The monument to the soldiers of the Red Army who fell in the Great Patriotic War is a controversial symbol of the Soviet occupation of Estonia—a very sensitive subject in the Baltic Countries. Russians still make up a large part of Estonia’s total population, and the relocation of the statue from the city center to the Military Cemetery sparked riots by the Russian minority.


Though Estonia was already home to a sizable Russian minority before the annexation of the country into the Soviet Union in 1940, hundreds of thousands of Russian workers from other Soviet Republics were sent to the Estonian Soviet Socialist Republic after World War II. This, combined with the fact that the local Estonian population had been decimated by deportations and war, changed the ethnic, linguistic, and cultural makeup of the country. In some areas of Estonia, such as in the East (particularly in the city of Narva), ethnic Russians can account for over 80% of the population—and make up about a fourth of the country’s total population.


Tallinn’s city center is incredible. As soon as I crossed the medieval walls of the Old Town I felt like I was in a different world. Thin, tall Hanseatic houses tightly packed together line cobblestone streets, with imposing towers and barbicans standing watch over them. Musicians playing medieval tunes in the city center are not a rare sight.



Estonia was controlled by the Danes (the name Tallinn translates into Danish Town), the German Teutonic Order, the Swedes, the Russians, and the Soviets—and they all left a strong imprint in the city’s architecture. The medieval church of Saint Olav stands tall and offers a commanding view of the city, and up on Toompea Hill, the Alexander Nevsky Orthodox Cathedral reminds visitors of the city’s past under the Tsars.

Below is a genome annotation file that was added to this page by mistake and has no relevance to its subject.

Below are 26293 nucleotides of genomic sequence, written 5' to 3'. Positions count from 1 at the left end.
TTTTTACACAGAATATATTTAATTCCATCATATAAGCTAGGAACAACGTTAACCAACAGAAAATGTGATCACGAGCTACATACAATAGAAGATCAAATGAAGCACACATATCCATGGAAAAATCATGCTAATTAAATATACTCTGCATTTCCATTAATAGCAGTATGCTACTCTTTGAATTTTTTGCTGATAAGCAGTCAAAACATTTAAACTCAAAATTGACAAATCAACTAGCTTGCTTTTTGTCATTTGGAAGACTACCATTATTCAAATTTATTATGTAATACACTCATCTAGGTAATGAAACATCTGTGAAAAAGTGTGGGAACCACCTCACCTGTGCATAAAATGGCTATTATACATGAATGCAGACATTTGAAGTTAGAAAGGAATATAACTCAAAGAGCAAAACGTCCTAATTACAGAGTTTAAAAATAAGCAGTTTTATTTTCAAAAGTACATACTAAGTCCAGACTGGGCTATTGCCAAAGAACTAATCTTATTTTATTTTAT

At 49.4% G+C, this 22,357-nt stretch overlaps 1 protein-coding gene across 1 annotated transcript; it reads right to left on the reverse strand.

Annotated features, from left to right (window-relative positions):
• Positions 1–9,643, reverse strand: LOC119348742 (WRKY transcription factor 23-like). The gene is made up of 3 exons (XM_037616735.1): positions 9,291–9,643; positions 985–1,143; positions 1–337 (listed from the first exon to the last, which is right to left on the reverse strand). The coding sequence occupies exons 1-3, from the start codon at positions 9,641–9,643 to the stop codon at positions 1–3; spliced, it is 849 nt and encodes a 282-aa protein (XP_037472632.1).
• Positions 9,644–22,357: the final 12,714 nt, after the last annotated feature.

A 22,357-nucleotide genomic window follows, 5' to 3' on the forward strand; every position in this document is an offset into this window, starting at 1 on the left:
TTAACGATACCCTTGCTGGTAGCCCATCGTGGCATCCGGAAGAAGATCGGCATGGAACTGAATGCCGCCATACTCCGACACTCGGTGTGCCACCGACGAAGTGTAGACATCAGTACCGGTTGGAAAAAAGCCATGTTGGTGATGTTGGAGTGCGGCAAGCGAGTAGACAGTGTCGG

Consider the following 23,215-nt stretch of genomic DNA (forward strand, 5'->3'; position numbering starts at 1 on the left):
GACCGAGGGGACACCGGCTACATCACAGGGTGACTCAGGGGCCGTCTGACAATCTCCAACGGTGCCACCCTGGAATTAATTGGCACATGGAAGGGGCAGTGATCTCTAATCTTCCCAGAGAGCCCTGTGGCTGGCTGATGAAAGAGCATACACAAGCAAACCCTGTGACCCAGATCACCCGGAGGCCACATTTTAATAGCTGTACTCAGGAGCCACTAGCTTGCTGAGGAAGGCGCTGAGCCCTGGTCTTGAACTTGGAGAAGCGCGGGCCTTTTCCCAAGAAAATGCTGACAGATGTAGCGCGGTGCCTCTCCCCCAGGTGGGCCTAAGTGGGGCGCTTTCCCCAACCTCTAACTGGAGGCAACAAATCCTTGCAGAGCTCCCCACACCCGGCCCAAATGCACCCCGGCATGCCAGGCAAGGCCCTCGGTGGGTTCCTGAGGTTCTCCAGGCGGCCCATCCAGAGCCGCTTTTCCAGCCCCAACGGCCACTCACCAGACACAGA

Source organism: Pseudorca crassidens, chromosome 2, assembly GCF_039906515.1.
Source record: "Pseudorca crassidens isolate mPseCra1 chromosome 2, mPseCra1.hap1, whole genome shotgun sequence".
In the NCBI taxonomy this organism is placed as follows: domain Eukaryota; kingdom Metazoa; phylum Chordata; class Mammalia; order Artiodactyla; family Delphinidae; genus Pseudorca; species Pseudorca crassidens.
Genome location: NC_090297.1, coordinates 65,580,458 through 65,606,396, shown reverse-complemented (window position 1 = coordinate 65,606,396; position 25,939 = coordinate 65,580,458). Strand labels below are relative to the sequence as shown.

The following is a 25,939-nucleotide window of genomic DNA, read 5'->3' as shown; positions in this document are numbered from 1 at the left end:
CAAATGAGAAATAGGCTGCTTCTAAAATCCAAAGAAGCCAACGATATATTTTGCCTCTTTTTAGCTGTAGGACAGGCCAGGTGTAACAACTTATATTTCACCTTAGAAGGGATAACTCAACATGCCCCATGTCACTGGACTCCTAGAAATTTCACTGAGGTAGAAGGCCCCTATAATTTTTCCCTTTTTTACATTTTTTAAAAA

Just outside the Old Town are three sites that I can only highly recommend you visit: the Patarei abandoned prison, the abandoned Soviet concert hall Linnahall, and the Russian pub Three Lions. They are all within walking distance from each other. Patarei is something straight out of a Resident Evil game, and is seriously creepy.
Linnahall is an abandoned Soviet modernist structure by the water, and going there to marvel at its decaying opulence over a beer or two to the sound of seagulls is quite the experience.
Three Lions is a proper Russian bar: Russian music, Russian patrons, Russian beer. Its decoration breaks the kitsch barrier, with murals of lions resting in the African sun. Trust me, it’s cool.



There are a lot of flea markets all over the Baltics, but the ones I saw in Tallinn were my favorite, especially Balti Jaam. If you keep your eyes open in Estonia, you’ll find a lot of World War II militaria for sale. There are a lot of shops in the city center selling World War II artifacts, and you can find everything from medals to daggers and guns for sale at flea markets too.
Balti Jaam was temporarily relocated, but there are many other flea markets that you can and should check out—even if you don’t intend to buy anything. Pictures are usually not allowed, but you might be able to take a few good shots nonetheless.


Estonia is a small country in which different worlds collide. A third of the language’s vocabulary is said to have been influenced by German. In Estonia, you can find Medieval and Soviet buildings not far from one another, and Estonians have a reputation for creativity when it comes to music and literature. It is beautiful, modern, and rich in history—and one of my favorite countries in the world.


Have you ever been to Estonia? What was your experience like? Share your thoughts in the comments below!
Thanks a lot for reading. Hope you enjoyed this mini-series on the Baltic States. Please subscribe and like me on Facebook to help Between Distances grow!